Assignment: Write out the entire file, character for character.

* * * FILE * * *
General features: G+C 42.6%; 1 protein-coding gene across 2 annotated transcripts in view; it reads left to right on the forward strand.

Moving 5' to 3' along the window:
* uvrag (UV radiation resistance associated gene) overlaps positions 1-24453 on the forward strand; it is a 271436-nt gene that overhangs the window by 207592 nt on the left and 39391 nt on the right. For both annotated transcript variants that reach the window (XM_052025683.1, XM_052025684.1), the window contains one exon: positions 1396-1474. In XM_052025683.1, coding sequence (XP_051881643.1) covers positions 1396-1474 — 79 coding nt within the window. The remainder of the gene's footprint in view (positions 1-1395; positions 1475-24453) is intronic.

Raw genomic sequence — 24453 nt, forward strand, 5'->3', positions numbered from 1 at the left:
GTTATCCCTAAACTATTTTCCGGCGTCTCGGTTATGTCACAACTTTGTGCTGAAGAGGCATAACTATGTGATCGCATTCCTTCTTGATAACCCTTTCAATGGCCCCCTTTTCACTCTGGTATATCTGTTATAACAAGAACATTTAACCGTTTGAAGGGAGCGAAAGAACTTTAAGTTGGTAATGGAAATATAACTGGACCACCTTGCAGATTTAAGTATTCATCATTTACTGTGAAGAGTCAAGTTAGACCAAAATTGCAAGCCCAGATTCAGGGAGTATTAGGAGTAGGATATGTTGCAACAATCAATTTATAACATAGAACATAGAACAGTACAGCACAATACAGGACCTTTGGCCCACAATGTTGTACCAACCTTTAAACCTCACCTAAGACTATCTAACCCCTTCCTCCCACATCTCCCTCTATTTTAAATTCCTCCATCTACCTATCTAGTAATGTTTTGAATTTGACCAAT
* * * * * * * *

General features: G+C 42.6%; 1 protein-coding gene across 2 annotated transcripts in view; it reads left to right on the forward strand.

Moving 5' to 3' along the window:
* uvrag (UV radiation resistance associated gene) overlaps positions 1-24453 on the forward strand; it is a 271436-nt gene that overhangs the window by 207592 nt on the left and 39391 nt on the right. For both annotated transcript variants that reach the window (XM_052025683.1, XM_052025684.1), the window contains one exon: positions 1396-1474. In XM_052025683.1, coding sequence (XP_051881643.1) covers positions 1396-1474 — 79 coding nt within the window. The remainder of the gene's footprint in view (positions 1-1395; positions 1475-24453) is intronic.

Raw genomic sequence — 24453 nt, forward strand, 5'->3', positions numbered from 1 at the left:
GTTATCCCTAAACTATTTTCCGGCGTCTCGGTTATGTCACAACTTTGTGCTGAAGAGGCATAACTATGTGATCGCATTCCTTCTTGATAACCCTTTCAATGGCCCCCTTTTCACTCTGGTATATCTGTTATAACAAGAACATTTAACCGTTTGAAGGGAGCGAAAGAACTTTAAGTTGGTAATGGAAATATAACTGGACCACCTTGCAGATTTAAGTATTCATCATTTACTGTGAAGAGTCAAGTTAGACCAAAATTGCAAGCCCAGATTCAGGGAGTATTAGGAGTAGGATATGTTGCAACAATCAATTTATAACATAGAACATAGAACAGTACAGCACAATACAGGACCTTTGGCCCACAATGTTGTACCAACCTTTAAACCTCACCTAAGACTATCTAACCCCTTCCTCCCACATCTCCCTCTATTTTAAATTCCTCCATCTACCTATCTAGTAATGTTTTGAATTTGACCAAT